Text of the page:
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How Many Human Senses are There?

Smelling is one of the five basic senses.
A sense of balance, or equilibrioception, is an additional sense that helps humans stay upright.
Touch is a basic human sense.
The girl's sense of taste is activates as she eats.
A vision chart is used to measure the sense of vision.
Hearing is one of the five basic senses.
Article Details
  • Originally Written By: Michael Anissimov
  • Revised By: Bott
  • Edited By: Niki Foster
  • Last Modified Date: 22 April 2014
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There are between five and 21 human senses, depending on who is asked and how they define a sense, but it is generally agreed that five is the minimum. The basic five senses are touch, taste, smell, sight, and hearing. Some people choose to include an additional four senses to the list, which include the sense of temperature, pain, balance, and body position.

Currently, there is no concrete definition of what constitutes a sense, but in general, a sense is a means of perception that is detected by a specific sensory organ; for example, the eye is the organ that allows one to see and the ear allows one to hear. Sometimes senses are perceived concurrently with each other; for example, most people see and hear the person with whom they are speaking.

The Five Basic Senses

It is quite common for people to learn about the world by touching, tasting, smelling, seeing, and hearing things around them; in this way, senses are the means of understanding new concepts and gaining knowledge. In some cases, a person may not be able to use one or more human sense, for example, when a person is blind or deaf. Usually, in such a case, a different sense will be heightened to make up for the lacking one; so if a person cannot see, he may be able to hear extremely well.

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Additional Senses

Besides the well-known five senses, many researchers also include hunger and thirst; however, this is debatable because there are no specific organs that detect hunger or thirst. Intuition is also sometimes included as a sense, which is also questioned because human thoughts do not take data directly from reality, but rather from a combination of sensory organs to which they are connected.

  • Equilibrioception: Simply known as the sense of balance, it is perceived by the position of fluids in the inner ear and can be sent off kilter if one spins around in a circle too many times. Having a sensory faculty for the perception of balance is essential for any bipedal species to stay upright while walking.

  • Proprioception: This is the perception of one's body in space or the body's position. Like equilibrioception, the data for this sensory faculty comes from within the body rather than from the environment. Proprioception is what a police officer tests when he or she pulls a driver over to the side of the road for suspicions of drunk driving.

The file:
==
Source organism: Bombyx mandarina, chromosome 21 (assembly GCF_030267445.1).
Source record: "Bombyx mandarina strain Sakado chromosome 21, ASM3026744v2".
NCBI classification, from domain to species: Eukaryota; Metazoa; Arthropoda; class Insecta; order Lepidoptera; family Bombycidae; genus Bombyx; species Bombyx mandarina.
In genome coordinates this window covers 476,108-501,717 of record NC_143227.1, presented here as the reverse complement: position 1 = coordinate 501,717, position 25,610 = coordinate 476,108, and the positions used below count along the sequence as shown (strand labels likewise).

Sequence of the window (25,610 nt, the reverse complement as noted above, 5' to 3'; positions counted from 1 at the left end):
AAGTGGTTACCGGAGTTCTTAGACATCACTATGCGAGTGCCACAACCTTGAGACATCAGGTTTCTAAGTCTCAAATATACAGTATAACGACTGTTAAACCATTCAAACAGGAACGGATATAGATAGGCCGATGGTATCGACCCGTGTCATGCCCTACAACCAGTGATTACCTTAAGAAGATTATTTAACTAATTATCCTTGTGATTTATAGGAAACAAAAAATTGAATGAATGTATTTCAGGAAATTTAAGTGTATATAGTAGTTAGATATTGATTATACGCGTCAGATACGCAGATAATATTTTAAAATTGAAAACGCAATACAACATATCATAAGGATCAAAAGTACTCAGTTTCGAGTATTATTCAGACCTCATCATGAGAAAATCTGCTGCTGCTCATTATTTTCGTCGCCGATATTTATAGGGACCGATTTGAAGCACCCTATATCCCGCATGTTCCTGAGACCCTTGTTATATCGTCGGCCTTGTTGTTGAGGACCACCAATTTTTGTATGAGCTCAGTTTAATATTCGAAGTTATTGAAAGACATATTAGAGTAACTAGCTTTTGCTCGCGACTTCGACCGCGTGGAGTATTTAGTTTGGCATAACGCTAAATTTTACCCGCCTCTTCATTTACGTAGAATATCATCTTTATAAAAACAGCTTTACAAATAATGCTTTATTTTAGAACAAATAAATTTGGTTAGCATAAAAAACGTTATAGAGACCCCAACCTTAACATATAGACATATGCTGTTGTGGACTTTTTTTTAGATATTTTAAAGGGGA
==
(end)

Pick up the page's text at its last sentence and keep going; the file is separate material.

• Thermoception: This sense, also known as the sense of heat, was once thought to be a simple variation on the sense of touch, but it is different as heat can be sensed without actually touching an object. For example, the heat that a fire produces can be sensed without actually touching the flames. Thermoception of external heat sources is quite distinct from the sensation of internal body temperature, which uses a different apparatus.

  • Nociception: Nociception is the sensation of pain and was also previously believed to be a variation of touch. As with thermoception, it is not actually associated with the sense of touch for the same reason. Nociception has also sometimes been categorized as three senses rather than one because different receptors perceive pain on the skin, the joints and bones, and the body organs.

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Discuss this Article

anon929777
Post 17

Check your definition of senses. Don't confuse the brains interpretation of our senses as being the senses themselves.

Here's an experiment. Spin quickly with your eyes closed. Just make sure you are going to fall safely. All five of the senses (there are only five) communicate something unique about the environment around us. Each is really a very complex and highly specialized system.

Touch is feeling nerve impulses. Sight is detecting photons. Smell is detecting the chemical nature of a substance by the tiny molecules that float in the air around it. Hearing is detecting sound waves. Taste is detecting the flavor of something. The chemical make up of a substance in contact with the tongue.

The sense of heat is nothing more than the sense of touch. Even if I don't touch the item itself, my skin is feeling the physical effects of the heat on my skin. The brain identifies those feelings as heat.

I'm hungry now. I feel it physically in my stomach.

A case could be made that the brain also detects what it needs by what is missing from the blood. But, most of the time, the awareness comes from something identified with the other five senses.